Global Inflation: the Worm Finally Turns

By Michael Ashton

Approximately nine years ago, I founded a company specializing in developing new ways to invest in and hedge against inflation. I originally had two partners; one left after a few months and the other lasted a year before heading back to a Wall Street job. (I think leaving after 3 months of trying a startup was a little sporty, but I don’t begrudge the partner who stuck it out for a full calendar turn and then some.)

The last nine years have been a difficult time to be developing and marketing inflation expertise. While we conceived the firm as having strategic positioning on inflation protection – whether inflation is going up or down, inflation risk is always there to be managed…and we are all born inflation-exposed, and remain so unless we do something about it – I confess that I underestimated how hard of a pitch that would be to investors who haven’t seen core inflation above 3% for two decades. Unless you have a certain amount of grey hair, you think 3% is high inflation, but that’s not really high enough to damage most asset markets. So why bother?

But times, they are a changin’ back (as Bob Roberts famously sang). Average core inflation around the world is near the highest levels since the 1990s. The chart below shows the unweighted average of the US, Europe, Japan, the UK, and Chinese core inflation (using median for the US, which is a better measure). While the average of 1.7% or so is nothing to be terrified about, it also should be noted that there is nothing evident on the horizon that would tend to arrest this rising trend.

While money supply growth has been slowing gradually around the world, monetary conditions are not likely to seriously tighten until banks are no longer sitting on a mountain of excess reserves. In the meantime, higher interest rates will tend to cause money velocity to rise because velocity is the inverse of the demand for real cash balances – in English, that means that when interest rates are low, you’re happy to hold cash balances but when interest rates rise, cash becomes a hot potato to be invested, spent, or lent rather than sitting in cash. It is no coincidence that both global money velocity and global interest rates are both at or near all-time lows. However, interest rates seem to be going higher – seemingly nowhere faster than in the US, where the 5y Treasury rate has risen about 80bps in the last five months and is at 8-year highs. In turn, that means money velocity is very likely to rise, and any rise at all makes it harder to have an agreeable mix of growth and inflation.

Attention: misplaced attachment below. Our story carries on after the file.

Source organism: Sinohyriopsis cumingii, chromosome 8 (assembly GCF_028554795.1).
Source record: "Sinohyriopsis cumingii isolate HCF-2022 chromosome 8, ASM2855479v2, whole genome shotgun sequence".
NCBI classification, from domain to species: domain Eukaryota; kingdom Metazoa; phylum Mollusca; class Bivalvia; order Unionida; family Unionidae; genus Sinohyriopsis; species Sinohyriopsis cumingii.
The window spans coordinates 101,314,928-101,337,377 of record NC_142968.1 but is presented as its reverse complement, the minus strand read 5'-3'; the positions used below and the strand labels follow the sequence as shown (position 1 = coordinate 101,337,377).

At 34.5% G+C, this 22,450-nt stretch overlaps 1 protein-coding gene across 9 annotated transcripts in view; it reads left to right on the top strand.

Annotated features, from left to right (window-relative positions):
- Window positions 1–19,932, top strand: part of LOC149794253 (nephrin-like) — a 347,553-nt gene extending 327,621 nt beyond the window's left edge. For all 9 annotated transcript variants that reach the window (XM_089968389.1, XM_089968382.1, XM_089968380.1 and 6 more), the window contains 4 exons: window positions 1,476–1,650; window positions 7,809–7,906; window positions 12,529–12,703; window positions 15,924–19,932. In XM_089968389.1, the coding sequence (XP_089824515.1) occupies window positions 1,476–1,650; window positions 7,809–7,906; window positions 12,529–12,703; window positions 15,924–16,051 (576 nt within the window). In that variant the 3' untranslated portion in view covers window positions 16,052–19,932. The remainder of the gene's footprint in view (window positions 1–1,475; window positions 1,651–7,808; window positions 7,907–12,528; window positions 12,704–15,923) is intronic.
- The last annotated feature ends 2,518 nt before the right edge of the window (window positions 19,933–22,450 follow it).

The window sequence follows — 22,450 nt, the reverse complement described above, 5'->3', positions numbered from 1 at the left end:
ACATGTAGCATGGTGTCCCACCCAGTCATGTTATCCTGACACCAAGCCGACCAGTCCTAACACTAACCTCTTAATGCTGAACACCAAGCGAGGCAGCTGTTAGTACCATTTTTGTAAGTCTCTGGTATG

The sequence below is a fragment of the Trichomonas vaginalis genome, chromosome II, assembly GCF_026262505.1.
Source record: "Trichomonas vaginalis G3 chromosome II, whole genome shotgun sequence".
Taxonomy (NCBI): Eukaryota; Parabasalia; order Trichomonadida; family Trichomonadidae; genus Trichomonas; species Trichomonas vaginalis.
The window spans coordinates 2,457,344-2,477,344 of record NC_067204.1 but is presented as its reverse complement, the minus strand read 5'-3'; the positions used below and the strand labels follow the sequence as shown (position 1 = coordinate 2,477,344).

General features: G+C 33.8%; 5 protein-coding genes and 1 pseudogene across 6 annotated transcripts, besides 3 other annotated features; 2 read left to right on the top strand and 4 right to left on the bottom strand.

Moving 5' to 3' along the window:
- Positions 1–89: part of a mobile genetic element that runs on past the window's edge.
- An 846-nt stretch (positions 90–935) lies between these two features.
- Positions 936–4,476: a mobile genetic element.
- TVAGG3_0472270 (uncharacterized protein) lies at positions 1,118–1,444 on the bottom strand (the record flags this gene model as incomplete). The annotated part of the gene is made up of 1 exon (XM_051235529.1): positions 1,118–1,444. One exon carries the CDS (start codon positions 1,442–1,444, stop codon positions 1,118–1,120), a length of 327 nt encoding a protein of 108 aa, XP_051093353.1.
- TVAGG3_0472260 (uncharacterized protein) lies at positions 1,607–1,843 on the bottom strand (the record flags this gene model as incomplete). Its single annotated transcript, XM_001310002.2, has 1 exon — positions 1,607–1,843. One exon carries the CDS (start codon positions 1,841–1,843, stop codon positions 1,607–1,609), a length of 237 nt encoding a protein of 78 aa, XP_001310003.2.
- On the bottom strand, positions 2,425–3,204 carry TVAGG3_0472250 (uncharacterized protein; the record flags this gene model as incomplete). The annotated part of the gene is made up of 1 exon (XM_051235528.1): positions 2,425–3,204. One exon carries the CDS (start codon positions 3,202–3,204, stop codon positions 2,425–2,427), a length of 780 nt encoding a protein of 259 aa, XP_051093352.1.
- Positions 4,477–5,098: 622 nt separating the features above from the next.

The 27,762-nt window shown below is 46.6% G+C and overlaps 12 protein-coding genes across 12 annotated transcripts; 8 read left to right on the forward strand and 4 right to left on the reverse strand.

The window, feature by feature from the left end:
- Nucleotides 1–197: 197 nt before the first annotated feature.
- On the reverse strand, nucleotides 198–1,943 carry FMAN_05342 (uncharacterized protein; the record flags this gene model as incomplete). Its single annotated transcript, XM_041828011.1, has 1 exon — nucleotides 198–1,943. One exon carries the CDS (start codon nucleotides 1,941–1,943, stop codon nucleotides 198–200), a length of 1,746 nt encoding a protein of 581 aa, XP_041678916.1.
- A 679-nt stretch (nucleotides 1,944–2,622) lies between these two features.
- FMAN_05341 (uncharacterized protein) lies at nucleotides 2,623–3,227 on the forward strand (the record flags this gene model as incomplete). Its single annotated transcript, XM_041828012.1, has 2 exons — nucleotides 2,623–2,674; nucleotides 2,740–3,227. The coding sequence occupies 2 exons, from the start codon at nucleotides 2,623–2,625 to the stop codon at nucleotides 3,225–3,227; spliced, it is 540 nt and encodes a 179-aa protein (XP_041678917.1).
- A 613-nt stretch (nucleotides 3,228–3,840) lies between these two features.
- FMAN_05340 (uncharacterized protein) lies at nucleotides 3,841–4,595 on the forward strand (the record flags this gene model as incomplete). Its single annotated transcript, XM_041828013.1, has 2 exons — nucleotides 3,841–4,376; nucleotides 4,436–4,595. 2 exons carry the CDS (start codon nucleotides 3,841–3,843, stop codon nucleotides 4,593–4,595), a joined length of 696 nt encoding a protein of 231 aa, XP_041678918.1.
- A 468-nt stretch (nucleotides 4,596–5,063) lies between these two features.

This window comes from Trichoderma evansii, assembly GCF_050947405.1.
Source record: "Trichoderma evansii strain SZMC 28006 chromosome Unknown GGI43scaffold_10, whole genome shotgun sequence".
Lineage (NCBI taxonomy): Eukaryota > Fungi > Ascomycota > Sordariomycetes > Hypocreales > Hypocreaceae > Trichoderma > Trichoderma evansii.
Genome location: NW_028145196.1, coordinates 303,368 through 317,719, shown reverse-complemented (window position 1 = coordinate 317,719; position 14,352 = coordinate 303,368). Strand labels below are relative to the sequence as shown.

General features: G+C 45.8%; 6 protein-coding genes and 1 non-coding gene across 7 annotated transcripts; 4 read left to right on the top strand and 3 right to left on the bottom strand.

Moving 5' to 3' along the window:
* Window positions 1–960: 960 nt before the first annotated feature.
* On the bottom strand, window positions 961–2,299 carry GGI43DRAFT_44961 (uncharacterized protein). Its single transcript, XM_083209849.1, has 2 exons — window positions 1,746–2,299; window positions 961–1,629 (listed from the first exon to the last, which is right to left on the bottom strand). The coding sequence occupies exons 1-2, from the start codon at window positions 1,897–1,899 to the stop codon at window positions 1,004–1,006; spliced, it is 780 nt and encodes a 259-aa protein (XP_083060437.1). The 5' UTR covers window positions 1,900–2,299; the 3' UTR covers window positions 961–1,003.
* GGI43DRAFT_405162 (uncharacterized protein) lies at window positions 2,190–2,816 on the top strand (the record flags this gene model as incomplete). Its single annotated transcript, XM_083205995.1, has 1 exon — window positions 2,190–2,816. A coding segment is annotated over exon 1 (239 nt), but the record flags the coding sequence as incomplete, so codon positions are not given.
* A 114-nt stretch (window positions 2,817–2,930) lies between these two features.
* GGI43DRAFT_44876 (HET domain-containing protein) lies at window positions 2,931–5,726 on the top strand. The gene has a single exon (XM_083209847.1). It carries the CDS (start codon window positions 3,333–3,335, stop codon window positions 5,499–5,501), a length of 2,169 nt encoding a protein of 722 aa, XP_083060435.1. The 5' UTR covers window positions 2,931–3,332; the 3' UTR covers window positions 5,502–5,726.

You can subscribe to my live tweets on the monthly CPI day and see why, but not only is domestic inflation rising but the optics this year are going to be much worse for policymakers and investors focused on core inflation. In 2015-16, core inflation accelerated about ¾% to catch up with median CPI; this year the rise is going to be at least that much just from the effect of cell phones and cars. My point forecast for median CPI in 2018 – I hate point forecasts, but to illustrate that I’m mainly talking about optics in 2018 – is for an 0.25% acceleration in median CPI. But core CPI may rise a full percent because of the transitional pieces that are falling out of the y/y number. And that assumes that protectionist rumblings don’t get any louder than they currently are.

In 2015-16, breakevens actually didn’t respond much because investors didn’t believe in the underlying dynamics. They do today, as global inflation swaps (see chart below) are on the rise everywhere except in the UK, where the post-Brexit spike is fading some. Even in Japan! I don’t know where the flows will take us, but the combination of the general inflation uptrend, the optics, the flows, the fact that TIPS are still about 35bps cheap compared to nominal bonds (although down from about 100bps cheap 18 months ago), and the fact that gasoline prices are probably going to make headline inflation look even worse than core all come together to create the possibility of a pretty unfortunate spike in inflation markets. Unfortunate, that is, for owners of stocks and bonds.

Over the last nine years, I have spent a lot of time watchfully waiting, working on product development (this index launched last year by S&P, representing a tuition tracking strategy that we hope will result in new college tuition hedging products, is going to be one of our biggest successes), nurturing the slow growth of the firm, and positioning Enduring Investments to be relevant when inflation heads higher.[1] As the years have passed, I have written less frequently because there wasn’t much to say.

There is, now, starting to be more to say. Inflation is headed higher at least for now, and I am seeing more inquiry from investors curious about how to play it. You can expect to hear more from me, because what I am saying is more urgent than it was. And I’d like to hear from you, too…especially if we can help.

[1] And I should note that we are offering small interests in the firm itself to accredited investors, in a so-called 506(c) offering that is ongoing. Contact me if you are an accredited investor who wants to know more.

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